purplefluffycat: (Purple Cat)
[personal profile] purplefluffycat
Title: The Hero Stone
Author: [livejournal.com profile] purplefluffycat
Characters/Pairings: Severus Snape/Lily Evans, Eileen Snape
Rating: R
Warnings: Teen/teen sexuality
Word Count: About 2000
Summary/Description: A story of young hopes and fragile expectations. "Green always wins, in the end. Better to be a snake in the grass than a lion bleeding to death, any day."

Author's Notes: Written for [livejournal.com profile] daily_deviant, for the theme 'oculophilia' - Severus/Lily seemed such a natural choice. I hope you like my take on the pairing, here :-)




In the last year of primary school, Severus had a class teacher who fancied himself as a philosopher. He was a middle-class, avuncular, Guardian-reading sort of chap - the kind who did the job because he actually believed he could play a pivotal role in shaping promising young minds - and because it wasn't too difficult to bluff through Monday to Friday, leaving plenty of time for cricket and The Antiques Roadshow at the weekend.

One Spring Tuesday, with nothing too much going on and rather too long a gap between the end of a spelling test and the beginning of lunch, Albert Stevens - for that was his name - asked the class, "Is there so much green in the world because we like green, or do we like green because there is so much green in the world?"

He beamed at his charges. Rocking back and forth on his heels, the teacher made encouraging sounds for fledgling voices of independent thought to take a few steps toward the edge of the nest.

Severus considered, swallowed hard, then wrung his hands in his old grey jumper and glowered back.


*****



Kicking an old tin can down the alleyway before him, that lofty question lingered with Severus on his way home.

It wasn't that the answer escaped him. Oh no, he had followed every word of the dialogue about fields and trees and comfortable leather chairs and holidays in France – and concluded that it was all just another set of things that weren’t meant for a boy who lived on Spinner’s End.

Nothing in his world was green, whether he liked it or not. The buildings leant in on each other like old people on crutches, fragile plasterwork flaking as tired, sallow skin might rub and scab. The pavements reared-up in cracked, charcoal chunks, and even the little rec was swathed in litter that had never been cleared; the concrete climbing frame bled with rust from its dangerous screws and sagging beams.

His clothes were all hand-me-downs from Da’s job at the factory. Grey, all of them were, and far too big – except for the one jumper that had started off navy, but was so faded now, it might as well have been grey in the first place.

Severus sighed. He had never known anything green in his life.


*****



A few weeks later, Severus still lingered on such thoughts. It was as if a different world - painted in different colours - might be existing close by, just out of his reach.

He was sitting at the kitchen table, pretending to do his homework. Da was out at the pub, and his Mum was cleaning the surfaces with those sharp, jerky movements she used whenever she really hated something.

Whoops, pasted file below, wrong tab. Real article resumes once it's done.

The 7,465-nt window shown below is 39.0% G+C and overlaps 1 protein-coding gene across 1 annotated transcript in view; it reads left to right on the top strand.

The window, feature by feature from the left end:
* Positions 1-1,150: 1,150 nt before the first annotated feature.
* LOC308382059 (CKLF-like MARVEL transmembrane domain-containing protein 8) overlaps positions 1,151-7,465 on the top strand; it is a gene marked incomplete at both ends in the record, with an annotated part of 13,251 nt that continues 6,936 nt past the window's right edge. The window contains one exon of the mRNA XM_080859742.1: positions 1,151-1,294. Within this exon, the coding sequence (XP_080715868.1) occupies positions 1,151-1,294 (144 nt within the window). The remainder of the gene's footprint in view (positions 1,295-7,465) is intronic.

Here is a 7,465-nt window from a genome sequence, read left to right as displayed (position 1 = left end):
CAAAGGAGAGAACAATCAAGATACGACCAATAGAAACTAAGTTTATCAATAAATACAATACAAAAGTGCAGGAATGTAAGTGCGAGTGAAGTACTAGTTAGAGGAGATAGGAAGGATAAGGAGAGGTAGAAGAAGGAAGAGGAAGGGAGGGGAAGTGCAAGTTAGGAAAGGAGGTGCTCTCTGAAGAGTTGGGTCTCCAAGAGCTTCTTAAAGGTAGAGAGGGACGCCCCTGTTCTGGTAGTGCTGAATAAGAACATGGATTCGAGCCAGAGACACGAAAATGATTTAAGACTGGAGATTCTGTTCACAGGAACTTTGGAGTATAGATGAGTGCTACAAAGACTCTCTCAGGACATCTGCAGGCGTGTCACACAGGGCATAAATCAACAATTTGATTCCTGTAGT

“Ma?” he asked, wondering if he was pushing his luck.

“Hmm?” She looked up for a second; he reckoned it was safe.

“Do you like green?”

She started, distracted from her scrubbing, and then regarded him quizzically. “Do I like green?"

“Yeah. Do you? I was just wondering…”

His mother took a long moment. “I dunno what’s gotten into you, Severus. But… yeah.” Her eyes took on a distant look. “Yeah. I like green.”

Severus pressed his lips together, and for some strange reason he couldn’t shake the feeling that this was important. “Why? Why’d you like it, I mean. It’s not like there’s much green around here.”

She snorted a laugh, but it didn’t have much humour in it. “Come here, lad. Let me show you something.”

Severus’ Mum led him to the box beneath the settee that she would open only when Da wasn’t at home. She took out a velvet pouch of shiny balls - Gobstones - he knew they were called. “You remember the rules, don’t you, Sev?” she asked, suddenly animated.

“Yep. The first one to capture the Jack wins, as long as they’ve got some other pieces left. Each stone can attack and defend in a different way – sometimes at the stones, sometimes at the players.”

“Good lad. Right, now, you see this one, here.” She pointed to a ball marbled in red and gold, elegant tracery orbiting the equator. It was probably the most expensive thing in the whole house.

“Yeah, wow!”

“This one’s called the ‘hero stone’. Do you know why?”

“Because it always wins!” That seemed safe and logical, just like the world was supposed to work.

“Wrong!” She was surprisingly forceful. “We call it the ‘hero stone’ because it dies first. You charge into the game with this one, being all flashy and upfront, but knowing full well that it’s going to be sacrificed. Nothing red and gold survives the battle, or is really worth having in the first place – not like all that crap you’re told at school about Muggle royalty and shit.”

Severus nodded.

“So,” continued his mother, “Which of the stones holds the real power?”

He regarded the rest of the array. There were smaller orbs in shades of red; orbiters of the first. A few blue ones sat alongside, almost translucent and filled with some sort of gas – useful-looking, but not extra-special. Then, he spotted it; the tiniest stone was deeply olive green and egg-shell smooth so that it blended with the carpet. “This one.” He picked it up; it was surprisingly heavy, and started thrumming in his hand.

His Ma nodded, and gave a tight smile. “Well done, Sev. Green is clever, y’see. It lies in wait, and wins while the opponent’s looking the other way. Doesn’t shout about its power, but uses it when the time’s right. Green always wins, in the end. Better to be a snake in the grass than a lion bleeding to death, any day.”